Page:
Universal Credit and refocusing employment offer

Firstly, Universal Credit – the key plank of our welfare reforms.

It marks a distinct shift in our approach and is transforming lives through more personalised support and by making sure work always pays.

Under Universal Credit, people can expect early and continued support looking at what work they can do and what support they need to do it.

Unlike in the past, Universal Credit stays with someone when they enter work and continues to support them until they leave the benefits system.

Today we have published Universal Credit at Work.

The independently reviewed research shows that Universal Credit is making a real difference.

It shows that people who are on Universal Credit are:

  • more likely to be employed in the first nine months of their claim, spending twice as much time looking for a job than under the legacy system
  • work on average 12 days more than Jobseeker’s Allowance claimants
  • and are more likely to be earning more

This is welfare reform in action, making things simpler, ensuring the right incentives are in place – and ultimately, changing culture and changing lives.

The report also shows we are on track in terms of roll out.

Universal Credit is now available in three quarters of all jobcentres, and by April next year it will be available across the country.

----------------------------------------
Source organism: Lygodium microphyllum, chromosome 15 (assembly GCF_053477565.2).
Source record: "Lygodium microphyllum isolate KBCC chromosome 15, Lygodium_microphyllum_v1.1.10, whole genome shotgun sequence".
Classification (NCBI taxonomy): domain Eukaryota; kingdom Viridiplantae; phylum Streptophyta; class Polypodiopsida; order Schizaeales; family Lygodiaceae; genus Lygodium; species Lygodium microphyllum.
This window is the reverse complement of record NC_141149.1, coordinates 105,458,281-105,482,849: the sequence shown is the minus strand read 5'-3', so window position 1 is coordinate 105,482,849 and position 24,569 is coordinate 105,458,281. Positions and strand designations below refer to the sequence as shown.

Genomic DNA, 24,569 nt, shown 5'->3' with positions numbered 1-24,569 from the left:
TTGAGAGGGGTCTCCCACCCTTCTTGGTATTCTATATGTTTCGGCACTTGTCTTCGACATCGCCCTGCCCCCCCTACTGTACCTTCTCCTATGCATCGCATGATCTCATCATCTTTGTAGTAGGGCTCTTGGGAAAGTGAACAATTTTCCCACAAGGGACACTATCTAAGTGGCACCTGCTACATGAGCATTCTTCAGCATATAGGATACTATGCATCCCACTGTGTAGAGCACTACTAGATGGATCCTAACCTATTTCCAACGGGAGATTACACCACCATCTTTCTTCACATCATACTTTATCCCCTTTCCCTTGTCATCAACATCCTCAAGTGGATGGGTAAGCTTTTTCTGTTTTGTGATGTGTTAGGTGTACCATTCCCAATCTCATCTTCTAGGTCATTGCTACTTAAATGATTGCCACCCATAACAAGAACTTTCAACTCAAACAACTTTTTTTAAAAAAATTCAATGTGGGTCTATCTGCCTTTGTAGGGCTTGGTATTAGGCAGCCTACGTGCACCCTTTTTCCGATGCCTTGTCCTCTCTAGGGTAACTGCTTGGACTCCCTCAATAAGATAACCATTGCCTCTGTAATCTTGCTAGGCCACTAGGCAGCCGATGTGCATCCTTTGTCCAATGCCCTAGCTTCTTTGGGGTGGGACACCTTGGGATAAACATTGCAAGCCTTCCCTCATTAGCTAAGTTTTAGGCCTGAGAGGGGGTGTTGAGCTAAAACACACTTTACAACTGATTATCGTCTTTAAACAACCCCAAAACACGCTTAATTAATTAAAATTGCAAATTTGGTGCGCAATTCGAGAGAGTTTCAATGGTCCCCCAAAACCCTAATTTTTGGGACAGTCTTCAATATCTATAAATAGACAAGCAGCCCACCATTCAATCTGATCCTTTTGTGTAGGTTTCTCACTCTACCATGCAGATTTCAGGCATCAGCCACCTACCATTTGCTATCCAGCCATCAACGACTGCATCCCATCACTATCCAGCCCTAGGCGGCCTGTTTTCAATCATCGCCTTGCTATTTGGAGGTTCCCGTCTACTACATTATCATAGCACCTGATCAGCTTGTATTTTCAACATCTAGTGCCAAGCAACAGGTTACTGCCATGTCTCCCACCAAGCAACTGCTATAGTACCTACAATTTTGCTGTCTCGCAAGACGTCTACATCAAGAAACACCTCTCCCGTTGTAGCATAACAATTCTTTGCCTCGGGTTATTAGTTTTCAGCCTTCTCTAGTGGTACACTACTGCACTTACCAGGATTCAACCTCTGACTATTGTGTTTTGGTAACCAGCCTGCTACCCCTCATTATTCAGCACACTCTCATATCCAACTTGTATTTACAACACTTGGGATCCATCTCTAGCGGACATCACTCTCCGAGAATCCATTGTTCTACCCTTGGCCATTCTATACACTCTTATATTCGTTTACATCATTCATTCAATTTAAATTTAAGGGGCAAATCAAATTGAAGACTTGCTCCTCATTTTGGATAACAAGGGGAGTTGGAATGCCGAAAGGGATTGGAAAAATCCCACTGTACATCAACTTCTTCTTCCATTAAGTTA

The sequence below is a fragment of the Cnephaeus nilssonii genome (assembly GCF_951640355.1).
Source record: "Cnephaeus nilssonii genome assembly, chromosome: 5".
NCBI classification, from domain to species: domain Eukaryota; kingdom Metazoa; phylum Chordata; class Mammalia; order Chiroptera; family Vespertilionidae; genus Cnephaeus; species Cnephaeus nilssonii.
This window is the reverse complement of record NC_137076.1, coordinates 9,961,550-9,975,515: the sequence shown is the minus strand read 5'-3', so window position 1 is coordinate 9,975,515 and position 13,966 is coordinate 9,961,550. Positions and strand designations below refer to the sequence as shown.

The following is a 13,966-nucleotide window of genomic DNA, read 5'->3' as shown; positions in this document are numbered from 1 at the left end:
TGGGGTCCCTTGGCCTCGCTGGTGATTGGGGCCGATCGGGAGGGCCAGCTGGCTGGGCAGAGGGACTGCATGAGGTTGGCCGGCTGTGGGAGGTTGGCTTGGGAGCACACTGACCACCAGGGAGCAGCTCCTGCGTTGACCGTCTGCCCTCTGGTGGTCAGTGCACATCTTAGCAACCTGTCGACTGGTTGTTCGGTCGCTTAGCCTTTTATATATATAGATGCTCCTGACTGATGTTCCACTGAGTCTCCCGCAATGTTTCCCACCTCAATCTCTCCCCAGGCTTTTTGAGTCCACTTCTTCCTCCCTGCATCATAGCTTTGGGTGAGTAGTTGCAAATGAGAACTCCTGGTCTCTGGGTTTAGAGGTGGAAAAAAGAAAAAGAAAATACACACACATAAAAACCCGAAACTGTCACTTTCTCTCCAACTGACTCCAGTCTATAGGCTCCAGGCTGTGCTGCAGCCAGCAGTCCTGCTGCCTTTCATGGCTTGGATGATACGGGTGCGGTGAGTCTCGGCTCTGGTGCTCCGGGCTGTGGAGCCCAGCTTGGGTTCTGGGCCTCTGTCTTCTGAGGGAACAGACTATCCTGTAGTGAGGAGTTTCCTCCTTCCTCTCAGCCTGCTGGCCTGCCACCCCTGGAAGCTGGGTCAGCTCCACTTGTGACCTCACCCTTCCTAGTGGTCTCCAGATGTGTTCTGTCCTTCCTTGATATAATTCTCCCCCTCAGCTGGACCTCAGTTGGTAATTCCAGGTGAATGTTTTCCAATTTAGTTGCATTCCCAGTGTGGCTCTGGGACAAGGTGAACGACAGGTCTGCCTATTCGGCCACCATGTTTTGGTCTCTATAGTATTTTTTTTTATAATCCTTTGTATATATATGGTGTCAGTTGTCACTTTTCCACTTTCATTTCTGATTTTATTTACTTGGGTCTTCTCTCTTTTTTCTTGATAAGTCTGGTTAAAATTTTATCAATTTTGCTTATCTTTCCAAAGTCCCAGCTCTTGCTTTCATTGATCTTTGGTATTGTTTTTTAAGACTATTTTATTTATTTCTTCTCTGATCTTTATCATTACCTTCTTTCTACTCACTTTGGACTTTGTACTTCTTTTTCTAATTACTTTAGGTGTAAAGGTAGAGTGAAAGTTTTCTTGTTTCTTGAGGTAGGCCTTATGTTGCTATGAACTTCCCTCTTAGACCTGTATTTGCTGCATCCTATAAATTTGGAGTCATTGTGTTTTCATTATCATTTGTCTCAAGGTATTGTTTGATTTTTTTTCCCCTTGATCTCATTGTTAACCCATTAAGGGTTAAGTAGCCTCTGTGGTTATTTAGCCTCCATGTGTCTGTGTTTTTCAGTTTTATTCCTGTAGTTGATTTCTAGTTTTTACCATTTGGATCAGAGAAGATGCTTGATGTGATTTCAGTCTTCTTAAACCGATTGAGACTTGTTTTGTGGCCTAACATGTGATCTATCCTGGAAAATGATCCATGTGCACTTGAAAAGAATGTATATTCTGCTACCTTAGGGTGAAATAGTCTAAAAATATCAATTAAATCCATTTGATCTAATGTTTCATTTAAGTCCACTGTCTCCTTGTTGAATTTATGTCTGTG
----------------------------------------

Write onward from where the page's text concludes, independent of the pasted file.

Building on this, we are testing a digital service in 3 London jobcentres.

This will expand nationally from May next year, initially to 5 jobcentres every month, as part of the gradual, safe and secure delivery plan.

Health and disability focus

Secondly, this renewed approach also represents the start of genuine integration between the health and work sectors, with a focus on supporting people with health conditions and disabilities return to and remain in work.

Your input has been invaluable in helping us to set out our strategy here.

I firmly believe that the perspective from the frontline – the perspective from people and organisations like you all who are helping people into work day in and day out – is essential to developing successful interventions.

That’s why I so value the input you have been providing on the development of future employment support, and that’s why we’ll be taking those views on aboard as we design the new programme over the next few months.

In particular you’ve told us that we need to target support more effectively.

So, I have asked my officials to develop better ways of targeting and preparing people for employment programmes so that we can ensure that you have a good chance of supporting every person that walks through your door.

Once people are with you, you should have enough resources to give them the support they need to make a difference to their lives.